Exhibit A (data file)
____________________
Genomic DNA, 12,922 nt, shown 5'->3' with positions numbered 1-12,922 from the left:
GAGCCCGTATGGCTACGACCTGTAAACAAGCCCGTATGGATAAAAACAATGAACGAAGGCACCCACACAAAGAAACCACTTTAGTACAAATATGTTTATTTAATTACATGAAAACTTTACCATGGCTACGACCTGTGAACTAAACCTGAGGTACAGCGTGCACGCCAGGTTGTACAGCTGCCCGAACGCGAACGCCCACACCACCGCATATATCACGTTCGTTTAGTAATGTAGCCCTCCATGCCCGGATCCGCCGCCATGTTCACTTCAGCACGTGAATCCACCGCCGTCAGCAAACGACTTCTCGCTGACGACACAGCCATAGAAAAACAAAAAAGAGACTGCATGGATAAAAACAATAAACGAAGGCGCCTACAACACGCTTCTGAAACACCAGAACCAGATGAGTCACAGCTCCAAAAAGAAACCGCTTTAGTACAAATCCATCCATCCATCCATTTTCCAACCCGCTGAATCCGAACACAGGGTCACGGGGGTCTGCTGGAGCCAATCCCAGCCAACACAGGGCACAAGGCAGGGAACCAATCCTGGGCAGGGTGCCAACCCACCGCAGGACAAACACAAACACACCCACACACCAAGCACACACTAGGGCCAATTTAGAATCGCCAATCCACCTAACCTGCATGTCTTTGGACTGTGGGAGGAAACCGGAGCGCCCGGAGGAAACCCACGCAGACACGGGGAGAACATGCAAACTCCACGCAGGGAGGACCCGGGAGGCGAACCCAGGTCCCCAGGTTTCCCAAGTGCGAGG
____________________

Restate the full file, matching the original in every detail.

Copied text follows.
Genomic DNA, 12,922 nt, shown 5'->3' with positions numbered 1-12,922 from the left:
GAGCCCGTATGGCTACGACCTGTAAACAAGCCCGTATGGATAAAAACAATGAACGAAGGCACCCACACAAAGAAACCACTTTAGTACAAATATGTTTATTTAATTACATGAAAACTTTACCATGGCTACGACCTGTGAACTAAACCTGAGGTACAGCGTGCACGCCAGGTTGTACAGCTGCCCGAACGCGAACGCCCACACCACCGCATATATCACGTTCGTTTAGTAATGTAGCCCTCCATGCCCGGATCCGCCGCCATGTTCACTTCAGCACGTGAATCCACCGCCGTCAGCAAACGACTTCTCGCTGACGACACAGCCATAGAAAAACAAAAAAGAGACTGCATGGATAAAAACAATAAACGAAGGCGCCTACAACACGCTTCTGAAACACCAGAACCAGATGAGTCACAGCTCCAAAAAGAAACCGCTTTAGTACAAATCCATCCATCCATCCATTTTCCAACCCGCTGAATCCGAACACAGGGTCACGGGGGTCTGCTGGAGCCAATCCCAGCCAACACAGGGCACAAGGCAGGGAACCAATCCTGGGCAGGGTGCCAACCCACCGCAGGACAAACACAAACACACCCACACACCAAGCACACACTAGGGCCAATTTAGAATCGCCAATCCACCTAACCTGCATGTCTTTGGACTGTGGGAGGAAACCGGAGCGCCCGGAGGAAACCCACGCAGACACGGGGAGAACATGCAAACTCCACGCAGGGAGGACCCGGGAGGCGAACCCAGGTCCCCAGGTTTCCCAAGTGCGAGG